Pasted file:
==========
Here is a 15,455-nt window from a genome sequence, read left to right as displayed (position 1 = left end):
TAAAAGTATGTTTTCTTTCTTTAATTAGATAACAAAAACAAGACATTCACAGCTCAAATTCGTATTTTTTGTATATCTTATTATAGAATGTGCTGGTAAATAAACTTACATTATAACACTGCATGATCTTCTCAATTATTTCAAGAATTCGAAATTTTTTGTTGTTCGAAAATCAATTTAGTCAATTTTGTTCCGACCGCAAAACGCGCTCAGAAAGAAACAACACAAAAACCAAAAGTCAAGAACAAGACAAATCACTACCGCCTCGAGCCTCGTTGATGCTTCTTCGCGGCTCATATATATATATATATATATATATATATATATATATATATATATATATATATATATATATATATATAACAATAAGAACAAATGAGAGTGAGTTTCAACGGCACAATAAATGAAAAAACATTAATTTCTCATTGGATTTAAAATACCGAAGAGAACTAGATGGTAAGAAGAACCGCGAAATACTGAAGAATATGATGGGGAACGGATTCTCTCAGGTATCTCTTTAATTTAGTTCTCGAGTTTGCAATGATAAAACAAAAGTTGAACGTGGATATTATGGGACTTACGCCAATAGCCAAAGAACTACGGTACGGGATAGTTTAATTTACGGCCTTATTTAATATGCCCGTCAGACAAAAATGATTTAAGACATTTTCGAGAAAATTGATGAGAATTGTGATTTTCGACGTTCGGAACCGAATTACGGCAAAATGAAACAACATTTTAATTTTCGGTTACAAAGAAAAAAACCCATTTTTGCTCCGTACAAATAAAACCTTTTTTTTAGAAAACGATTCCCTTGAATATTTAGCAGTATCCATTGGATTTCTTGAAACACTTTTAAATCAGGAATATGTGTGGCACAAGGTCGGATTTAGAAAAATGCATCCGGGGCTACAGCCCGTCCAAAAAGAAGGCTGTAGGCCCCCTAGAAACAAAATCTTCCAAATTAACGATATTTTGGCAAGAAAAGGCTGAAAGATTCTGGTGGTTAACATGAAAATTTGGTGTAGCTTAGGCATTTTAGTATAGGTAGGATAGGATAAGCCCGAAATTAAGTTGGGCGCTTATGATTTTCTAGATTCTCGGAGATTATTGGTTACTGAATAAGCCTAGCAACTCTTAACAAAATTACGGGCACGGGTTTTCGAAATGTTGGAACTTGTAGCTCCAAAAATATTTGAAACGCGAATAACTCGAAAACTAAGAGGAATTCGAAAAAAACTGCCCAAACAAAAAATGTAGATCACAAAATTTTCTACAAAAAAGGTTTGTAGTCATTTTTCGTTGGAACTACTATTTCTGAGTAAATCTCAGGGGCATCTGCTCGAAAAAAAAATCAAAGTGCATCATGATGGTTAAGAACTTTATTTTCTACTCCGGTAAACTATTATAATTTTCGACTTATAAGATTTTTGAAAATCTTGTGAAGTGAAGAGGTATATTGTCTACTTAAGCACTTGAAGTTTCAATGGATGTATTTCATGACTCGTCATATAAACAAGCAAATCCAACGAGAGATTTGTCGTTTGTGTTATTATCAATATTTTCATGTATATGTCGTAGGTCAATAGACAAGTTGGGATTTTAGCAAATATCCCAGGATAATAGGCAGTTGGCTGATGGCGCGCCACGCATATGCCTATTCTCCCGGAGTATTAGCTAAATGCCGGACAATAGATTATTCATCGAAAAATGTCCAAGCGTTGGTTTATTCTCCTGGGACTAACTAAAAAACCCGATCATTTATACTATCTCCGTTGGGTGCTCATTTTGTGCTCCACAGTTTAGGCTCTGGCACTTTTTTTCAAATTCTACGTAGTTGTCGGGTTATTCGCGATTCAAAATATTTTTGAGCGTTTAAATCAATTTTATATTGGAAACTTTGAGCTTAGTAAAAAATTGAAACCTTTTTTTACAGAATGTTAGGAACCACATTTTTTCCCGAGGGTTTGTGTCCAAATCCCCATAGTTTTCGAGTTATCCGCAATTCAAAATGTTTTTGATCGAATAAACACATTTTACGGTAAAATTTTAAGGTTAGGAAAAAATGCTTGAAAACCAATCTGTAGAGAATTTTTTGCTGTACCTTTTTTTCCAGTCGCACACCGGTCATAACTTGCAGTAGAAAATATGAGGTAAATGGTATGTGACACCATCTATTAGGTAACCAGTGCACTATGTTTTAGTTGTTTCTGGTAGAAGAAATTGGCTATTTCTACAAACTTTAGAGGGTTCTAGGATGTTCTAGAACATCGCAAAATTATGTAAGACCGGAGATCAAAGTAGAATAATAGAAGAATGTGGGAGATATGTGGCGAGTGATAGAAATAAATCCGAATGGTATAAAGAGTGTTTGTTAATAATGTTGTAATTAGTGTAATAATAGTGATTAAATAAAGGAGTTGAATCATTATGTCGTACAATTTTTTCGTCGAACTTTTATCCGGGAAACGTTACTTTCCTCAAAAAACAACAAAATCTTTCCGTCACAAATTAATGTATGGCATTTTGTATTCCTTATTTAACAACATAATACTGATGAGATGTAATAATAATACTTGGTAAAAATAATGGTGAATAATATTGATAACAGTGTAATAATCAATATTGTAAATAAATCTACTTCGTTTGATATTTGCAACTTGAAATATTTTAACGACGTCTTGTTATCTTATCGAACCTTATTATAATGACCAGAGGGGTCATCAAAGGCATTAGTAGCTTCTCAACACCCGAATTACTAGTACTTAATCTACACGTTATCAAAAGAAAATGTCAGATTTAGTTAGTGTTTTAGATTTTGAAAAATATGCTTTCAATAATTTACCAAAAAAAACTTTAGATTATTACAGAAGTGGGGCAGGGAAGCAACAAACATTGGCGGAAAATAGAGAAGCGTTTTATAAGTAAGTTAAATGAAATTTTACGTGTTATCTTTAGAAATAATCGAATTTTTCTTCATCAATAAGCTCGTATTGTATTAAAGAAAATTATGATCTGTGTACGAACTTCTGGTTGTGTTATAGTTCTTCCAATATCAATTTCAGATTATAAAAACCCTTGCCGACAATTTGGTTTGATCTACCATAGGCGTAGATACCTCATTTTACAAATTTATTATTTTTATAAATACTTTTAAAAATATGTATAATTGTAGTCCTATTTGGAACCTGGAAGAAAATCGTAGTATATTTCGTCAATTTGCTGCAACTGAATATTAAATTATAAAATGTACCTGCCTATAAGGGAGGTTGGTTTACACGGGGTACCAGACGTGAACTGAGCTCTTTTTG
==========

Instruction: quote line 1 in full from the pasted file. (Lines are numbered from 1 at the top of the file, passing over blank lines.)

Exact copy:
Here is a 15,455-nt window from a genome sequence, read left to right as displayed (position 1 = left end):